So the impression we had late yesterday from early exit polls that Netanyahu’s Likud Party had outperformed late polls to tie or pull slightly ahead of the main opposition Zionist Union coalition has given way today to a clear-cut Likud advantage of about 30 Knesset seats to 24 for Zionist Union. Obviously, this increases the odds that Netanyahu will be able to re-form a government–perhaps the very hard-right coalition he sought in calling for an early election–though as of this writing nothing is absolutely certain.
The balance of power, it appears, is still held by the Likud breakaway party Kulanu, which strongly objects to the current government’s economic policies. And the official who will actually empower one of the top two election leaders to form a government, Israeli president Reuven Rivlin, publicly encouraged a “national unity government” including Likud and Zionist Union, shortly before the polls closed.
What seems clear despite the remaining uncertainty is that Netanyahu finally broke the “open secret” of his opposition to a two-state solution for Israel and Palestine, demagogued Arab voting in a way that calls into question his commitment to full democracy, and appeared to benefit politically.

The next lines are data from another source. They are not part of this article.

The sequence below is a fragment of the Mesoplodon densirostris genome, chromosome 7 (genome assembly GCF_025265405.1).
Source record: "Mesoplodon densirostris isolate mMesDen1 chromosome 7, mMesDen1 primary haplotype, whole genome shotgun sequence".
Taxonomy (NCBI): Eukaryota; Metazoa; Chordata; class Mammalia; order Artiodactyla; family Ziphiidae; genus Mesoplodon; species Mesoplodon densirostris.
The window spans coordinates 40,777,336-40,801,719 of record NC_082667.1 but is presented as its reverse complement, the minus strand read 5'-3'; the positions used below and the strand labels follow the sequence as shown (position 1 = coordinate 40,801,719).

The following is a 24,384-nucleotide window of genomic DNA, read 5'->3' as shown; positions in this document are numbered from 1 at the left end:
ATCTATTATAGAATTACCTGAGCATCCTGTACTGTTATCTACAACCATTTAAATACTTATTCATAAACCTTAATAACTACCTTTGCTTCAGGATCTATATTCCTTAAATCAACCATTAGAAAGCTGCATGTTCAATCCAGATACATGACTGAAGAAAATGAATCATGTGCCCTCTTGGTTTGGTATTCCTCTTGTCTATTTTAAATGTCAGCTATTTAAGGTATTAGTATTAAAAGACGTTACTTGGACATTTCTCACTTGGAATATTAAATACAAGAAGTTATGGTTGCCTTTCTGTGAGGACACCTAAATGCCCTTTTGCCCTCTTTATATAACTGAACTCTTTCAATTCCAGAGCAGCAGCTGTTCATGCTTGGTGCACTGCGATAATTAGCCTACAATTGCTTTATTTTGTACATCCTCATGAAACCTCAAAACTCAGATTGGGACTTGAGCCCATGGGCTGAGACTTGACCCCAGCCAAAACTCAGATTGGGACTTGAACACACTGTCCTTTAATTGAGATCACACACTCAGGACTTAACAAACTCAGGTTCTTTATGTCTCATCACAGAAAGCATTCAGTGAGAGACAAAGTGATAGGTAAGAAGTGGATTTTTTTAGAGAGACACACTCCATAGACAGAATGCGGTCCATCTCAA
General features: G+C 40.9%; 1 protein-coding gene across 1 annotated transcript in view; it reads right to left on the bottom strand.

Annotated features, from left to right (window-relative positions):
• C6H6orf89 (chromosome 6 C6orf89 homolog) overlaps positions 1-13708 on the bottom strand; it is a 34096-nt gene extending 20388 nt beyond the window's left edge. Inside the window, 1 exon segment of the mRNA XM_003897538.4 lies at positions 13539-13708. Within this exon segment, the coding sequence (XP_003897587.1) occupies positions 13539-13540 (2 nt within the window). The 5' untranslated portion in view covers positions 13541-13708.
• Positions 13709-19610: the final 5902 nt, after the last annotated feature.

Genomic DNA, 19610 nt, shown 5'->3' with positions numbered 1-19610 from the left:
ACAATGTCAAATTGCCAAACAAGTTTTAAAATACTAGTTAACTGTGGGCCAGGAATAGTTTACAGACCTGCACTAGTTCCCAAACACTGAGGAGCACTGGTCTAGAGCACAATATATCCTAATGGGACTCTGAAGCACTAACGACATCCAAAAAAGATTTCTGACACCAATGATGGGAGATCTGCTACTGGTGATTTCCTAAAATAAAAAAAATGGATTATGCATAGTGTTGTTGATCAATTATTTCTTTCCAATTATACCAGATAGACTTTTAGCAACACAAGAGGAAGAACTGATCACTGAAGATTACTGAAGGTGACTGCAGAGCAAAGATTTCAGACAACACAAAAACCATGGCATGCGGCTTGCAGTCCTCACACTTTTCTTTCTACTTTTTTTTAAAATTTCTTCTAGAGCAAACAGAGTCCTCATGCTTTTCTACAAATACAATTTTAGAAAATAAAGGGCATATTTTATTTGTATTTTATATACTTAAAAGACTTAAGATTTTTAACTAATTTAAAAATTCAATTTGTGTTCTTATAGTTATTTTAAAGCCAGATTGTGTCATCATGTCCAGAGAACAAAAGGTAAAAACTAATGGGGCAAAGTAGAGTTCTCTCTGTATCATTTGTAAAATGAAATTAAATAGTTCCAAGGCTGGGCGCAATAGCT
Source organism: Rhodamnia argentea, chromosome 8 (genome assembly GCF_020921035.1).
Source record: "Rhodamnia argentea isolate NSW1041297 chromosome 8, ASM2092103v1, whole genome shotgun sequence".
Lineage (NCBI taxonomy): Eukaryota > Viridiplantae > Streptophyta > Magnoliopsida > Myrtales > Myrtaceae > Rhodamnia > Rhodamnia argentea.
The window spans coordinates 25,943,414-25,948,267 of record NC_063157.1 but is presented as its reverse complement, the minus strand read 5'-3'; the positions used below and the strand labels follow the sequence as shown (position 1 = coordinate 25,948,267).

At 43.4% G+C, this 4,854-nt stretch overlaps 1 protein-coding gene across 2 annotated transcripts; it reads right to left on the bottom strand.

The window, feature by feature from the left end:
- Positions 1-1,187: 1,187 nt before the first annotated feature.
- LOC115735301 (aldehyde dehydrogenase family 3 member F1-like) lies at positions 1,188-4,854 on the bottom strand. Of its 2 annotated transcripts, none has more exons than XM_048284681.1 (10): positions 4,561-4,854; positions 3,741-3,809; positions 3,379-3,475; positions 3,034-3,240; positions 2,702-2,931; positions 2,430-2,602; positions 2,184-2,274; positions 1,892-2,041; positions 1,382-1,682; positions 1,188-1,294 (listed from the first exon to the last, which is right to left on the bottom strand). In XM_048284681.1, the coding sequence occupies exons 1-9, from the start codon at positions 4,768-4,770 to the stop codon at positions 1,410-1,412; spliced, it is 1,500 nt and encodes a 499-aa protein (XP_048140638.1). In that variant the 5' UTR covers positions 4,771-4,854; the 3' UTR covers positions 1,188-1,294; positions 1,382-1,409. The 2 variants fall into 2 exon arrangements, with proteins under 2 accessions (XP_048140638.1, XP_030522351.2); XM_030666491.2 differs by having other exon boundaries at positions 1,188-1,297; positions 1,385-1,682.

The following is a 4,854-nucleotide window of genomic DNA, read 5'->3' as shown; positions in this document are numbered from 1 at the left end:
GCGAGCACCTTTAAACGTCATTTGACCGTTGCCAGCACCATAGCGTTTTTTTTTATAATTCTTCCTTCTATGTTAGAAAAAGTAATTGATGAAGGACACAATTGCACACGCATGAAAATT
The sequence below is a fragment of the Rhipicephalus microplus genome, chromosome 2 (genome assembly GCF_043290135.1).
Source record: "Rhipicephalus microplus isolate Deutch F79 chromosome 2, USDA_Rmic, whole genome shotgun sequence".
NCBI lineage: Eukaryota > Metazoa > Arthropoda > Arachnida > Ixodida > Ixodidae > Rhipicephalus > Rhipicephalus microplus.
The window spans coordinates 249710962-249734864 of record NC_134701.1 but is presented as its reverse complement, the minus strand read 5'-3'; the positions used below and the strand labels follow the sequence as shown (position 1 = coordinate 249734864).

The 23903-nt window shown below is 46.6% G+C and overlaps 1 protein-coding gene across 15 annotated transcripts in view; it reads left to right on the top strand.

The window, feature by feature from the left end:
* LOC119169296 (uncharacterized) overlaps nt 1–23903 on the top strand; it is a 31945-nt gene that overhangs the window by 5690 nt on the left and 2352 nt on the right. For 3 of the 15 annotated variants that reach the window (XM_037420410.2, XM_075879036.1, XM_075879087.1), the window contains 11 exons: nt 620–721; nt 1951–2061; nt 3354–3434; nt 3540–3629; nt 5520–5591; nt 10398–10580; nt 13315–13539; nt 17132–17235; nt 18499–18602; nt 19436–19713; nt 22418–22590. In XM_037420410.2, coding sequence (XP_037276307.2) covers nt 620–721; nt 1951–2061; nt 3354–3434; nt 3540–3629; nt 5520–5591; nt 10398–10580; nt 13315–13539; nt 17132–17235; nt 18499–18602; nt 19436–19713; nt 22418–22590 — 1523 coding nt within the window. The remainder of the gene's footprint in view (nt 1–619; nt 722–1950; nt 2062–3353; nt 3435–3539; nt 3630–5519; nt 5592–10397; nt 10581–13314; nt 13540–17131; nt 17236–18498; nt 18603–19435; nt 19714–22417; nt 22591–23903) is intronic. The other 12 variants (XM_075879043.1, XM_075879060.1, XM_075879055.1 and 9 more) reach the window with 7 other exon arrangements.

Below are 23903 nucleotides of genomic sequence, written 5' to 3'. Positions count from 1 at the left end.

If Bibi does remain prime minister, some pretty big questions will be posed to the United States, where maintaining a US veto in the United Nations against the recognition of a Palestinian state will become more difficult given a formal abandonment of negotiations by Israel–or so one would think given the long bipartisan tradition of support for a two-state solution. Now that Netanyahu has become the GOP’s favorite political leader, that tradition is likely dead, adding the Israel-Palestine conflict to the long list of issues where Democrats and Republicans stand on completely different ground. We’ll probably have more about that later today.